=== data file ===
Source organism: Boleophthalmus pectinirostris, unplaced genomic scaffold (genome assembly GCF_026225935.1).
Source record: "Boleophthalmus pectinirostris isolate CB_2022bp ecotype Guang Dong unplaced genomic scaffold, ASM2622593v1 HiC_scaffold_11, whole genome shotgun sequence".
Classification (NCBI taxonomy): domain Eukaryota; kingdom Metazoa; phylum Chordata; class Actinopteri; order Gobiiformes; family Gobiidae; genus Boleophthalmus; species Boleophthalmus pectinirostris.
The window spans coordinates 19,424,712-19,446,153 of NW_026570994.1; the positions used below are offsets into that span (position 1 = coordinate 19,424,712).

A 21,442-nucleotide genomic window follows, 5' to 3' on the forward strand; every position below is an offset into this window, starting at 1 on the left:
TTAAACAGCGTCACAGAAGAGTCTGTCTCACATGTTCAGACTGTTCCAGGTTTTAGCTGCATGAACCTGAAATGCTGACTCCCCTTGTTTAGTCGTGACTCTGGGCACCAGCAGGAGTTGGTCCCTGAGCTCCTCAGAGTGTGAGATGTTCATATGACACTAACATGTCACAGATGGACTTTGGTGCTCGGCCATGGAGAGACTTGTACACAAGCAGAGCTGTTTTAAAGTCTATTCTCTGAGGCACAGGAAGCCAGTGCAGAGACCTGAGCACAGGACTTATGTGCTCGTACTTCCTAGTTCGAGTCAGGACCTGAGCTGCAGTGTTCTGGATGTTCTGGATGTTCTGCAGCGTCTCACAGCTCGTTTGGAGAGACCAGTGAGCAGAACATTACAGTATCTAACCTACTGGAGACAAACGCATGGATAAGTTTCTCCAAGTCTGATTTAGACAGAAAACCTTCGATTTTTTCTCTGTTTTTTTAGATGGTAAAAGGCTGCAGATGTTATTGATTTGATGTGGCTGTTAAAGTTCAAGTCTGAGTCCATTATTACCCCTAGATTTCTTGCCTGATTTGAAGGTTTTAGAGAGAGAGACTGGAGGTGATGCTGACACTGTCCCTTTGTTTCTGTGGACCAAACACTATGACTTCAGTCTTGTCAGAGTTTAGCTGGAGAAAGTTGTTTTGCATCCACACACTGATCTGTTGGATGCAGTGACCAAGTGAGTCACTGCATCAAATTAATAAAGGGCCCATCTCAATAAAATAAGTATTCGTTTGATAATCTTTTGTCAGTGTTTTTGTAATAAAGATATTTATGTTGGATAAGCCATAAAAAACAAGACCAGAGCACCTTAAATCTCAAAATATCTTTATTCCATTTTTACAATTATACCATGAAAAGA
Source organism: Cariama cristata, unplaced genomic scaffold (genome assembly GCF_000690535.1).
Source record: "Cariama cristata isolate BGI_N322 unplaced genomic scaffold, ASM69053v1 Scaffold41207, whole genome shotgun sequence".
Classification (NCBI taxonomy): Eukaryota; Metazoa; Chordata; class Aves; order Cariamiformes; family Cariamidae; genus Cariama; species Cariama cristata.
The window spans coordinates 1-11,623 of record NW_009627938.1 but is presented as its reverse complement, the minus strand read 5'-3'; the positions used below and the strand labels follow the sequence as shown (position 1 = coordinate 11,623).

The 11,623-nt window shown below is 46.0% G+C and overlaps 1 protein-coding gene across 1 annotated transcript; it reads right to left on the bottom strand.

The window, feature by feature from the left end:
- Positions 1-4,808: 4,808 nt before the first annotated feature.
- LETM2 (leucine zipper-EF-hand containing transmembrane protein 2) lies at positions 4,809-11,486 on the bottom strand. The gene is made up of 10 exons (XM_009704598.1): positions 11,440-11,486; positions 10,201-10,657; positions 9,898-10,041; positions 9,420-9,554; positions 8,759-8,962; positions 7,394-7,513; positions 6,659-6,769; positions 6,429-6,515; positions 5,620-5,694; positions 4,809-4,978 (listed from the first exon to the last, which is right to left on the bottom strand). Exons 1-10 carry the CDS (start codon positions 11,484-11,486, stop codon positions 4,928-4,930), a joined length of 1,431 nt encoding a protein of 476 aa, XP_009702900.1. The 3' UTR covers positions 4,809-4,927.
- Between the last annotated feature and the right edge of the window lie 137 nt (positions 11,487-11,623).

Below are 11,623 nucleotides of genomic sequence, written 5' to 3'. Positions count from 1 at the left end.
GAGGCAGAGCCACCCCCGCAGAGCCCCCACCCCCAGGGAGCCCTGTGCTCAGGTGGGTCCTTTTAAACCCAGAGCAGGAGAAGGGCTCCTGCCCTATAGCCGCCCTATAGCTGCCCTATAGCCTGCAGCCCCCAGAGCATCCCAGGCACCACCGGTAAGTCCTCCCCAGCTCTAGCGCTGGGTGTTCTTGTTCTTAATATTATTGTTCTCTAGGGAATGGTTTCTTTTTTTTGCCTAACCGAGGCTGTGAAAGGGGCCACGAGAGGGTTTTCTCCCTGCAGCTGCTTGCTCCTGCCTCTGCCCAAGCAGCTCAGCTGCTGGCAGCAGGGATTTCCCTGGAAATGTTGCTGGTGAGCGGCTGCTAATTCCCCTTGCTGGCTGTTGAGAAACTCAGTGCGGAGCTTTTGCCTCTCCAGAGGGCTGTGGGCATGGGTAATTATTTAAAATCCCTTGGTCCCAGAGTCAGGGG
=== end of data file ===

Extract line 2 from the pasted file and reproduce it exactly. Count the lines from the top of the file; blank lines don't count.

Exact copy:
Source record: "Boleophthalmus pectinirostris isolate CB_2022bp ecotype Guang Dong unplaced genomic scaffold, ASM2622593v1 HiC_scaffold_11, whole genome shotgun sequence".